But this page whether mentioned or not (on the page) is RJ Meenakshi of My FM’s page. For eg RJs when invited for events / college culturals etc represent their FM station. It’s understood.
            Fb is another medium of connecting with their (FM station’s ) audience.

          2. Karthik Srinivasan
            Karthik Srinivasan at |

            I get that – I was talking from the point of view of any other RJ, not just Meenakshi. Chose her because she has 1 lakh followers, but in her case the radio station name is prominent.

            For the smarter RJs, or any employee in a media organization, this could be something they need to think about before starting.

  2. Deepak Shenoy
    Deepak Shenoy at | | Reply

    Tech companies have rules where they claim ownership to anything the employee builds even if he builds it in his spare time, on his own computers. Some even claim ownership of “ideas” but that one’s iffy.

    Read this: http://answers.onstartups.com/questions/19422/if-im-working-at-a-company-do-they-have-intellectual-property-rights-to-the-st

    1. Karthik Srinivasan
      Karthik Srinivasan at | | Reply

      That was a great thread to read.

      Just one point, however – my perspective was more specific to companies/brands that have their own media vehicles (Radio station, TV channel, Print newspaper etc.) because then there is cross-promption to and fro.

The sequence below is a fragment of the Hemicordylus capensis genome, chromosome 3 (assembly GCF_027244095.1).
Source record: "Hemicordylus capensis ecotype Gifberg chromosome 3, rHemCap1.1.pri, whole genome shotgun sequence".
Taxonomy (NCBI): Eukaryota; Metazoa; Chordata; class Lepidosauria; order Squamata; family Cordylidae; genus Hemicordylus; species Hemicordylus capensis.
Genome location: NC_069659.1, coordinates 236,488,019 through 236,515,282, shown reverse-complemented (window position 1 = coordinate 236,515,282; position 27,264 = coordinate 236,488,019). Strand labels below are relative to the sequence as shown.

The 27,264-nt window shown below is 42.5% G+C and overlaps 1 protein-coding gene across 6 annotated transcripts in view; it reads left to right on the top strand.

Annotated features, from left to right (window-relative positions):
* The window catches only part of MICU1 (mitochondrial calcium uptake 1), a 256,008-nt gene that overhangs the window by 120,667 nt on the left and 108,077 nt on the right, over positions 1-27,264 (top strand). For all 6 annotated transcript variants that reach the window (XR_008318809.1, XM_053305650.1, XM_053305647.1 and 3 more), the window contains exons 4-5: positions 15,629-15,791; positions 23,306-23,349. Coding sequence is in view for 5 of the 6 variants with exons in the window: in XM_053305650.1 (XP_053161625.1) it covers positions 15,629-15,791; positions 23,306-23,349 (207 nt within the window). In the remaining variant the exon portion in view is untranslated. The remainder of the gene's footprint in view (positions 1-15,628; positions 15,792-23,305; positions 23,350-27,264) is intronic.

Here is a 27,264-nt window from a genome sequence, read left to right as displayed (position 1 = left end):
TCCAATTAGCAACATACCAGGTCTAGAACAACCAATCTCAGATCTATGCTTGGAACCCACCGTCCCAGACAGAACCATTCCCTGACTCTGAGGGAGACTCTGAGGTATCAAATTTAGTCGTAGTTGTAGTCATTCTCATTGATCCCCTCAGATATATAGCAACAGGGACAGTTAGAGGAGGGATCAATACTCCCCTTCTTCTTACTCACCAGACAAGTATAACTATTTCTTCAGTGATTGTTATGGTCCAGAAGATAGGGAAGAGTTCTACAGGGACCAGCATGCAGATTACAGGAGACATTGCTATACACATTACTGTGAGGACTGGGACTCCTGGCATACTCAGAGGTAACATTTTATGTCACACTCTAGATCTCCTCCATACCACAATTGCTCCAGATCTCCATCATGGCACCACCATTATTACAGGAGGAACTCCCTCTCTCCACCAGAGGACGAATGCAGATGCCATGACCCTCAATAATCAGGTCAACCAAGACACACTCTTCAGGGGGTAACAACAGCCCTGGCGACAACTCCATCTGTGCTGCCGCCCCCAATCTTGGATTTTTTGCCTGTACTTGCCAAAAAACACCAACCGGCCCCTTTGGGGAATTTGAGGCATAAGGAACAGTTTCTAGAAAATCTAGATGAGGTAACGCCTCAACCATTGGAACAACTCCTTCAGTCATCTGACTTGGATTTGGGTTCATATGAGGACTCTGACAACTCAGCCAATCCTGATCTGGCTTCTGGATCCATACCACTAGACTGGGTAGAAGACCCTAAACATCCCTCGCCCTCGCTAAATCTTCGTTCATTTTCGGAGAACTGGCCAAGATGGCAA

Consider the PhoneDog example – it IS a mobile news portal. It’s main business is to communite to its readers/audiences. This is a vastly different scenario from Zynga, which is in the business of making games that people play – it is not in the news/communication business, so there are less chances of to and fro co-promotion which could be one way to make the brand’s claim stick when the person leaves.

      But yes, I agree that my question is just one part of a larger level question around these topics, because every brand is assumed to be media with social media’s advent.

  3. Alex C.
    Alex C. at | | Reply

    The answer is simple and direct: The station owns the page. ?RJ Meenakshi? is a fictional character, not a real person. The followers on that page are there due to the station, not listening to FM due to the page. When this market matures, name collision will occur and RJs will have to adopt fancy ?stage names? (which are owned by the studios/stations) to protect their real names. Precedent for this is quite prevalent in the US, one example being ?The Artist Formerly Known As Prince?, and other numerous examples in professional (fake) ?wrestling?, where the entire public life of the wrestler is an act, not just the ?matches.?

    This type of question only arises in India because IP Law is very immature and the people have no conception of it. Once an RJ or VJ is forced to change his/her legal name, everything will fall into place.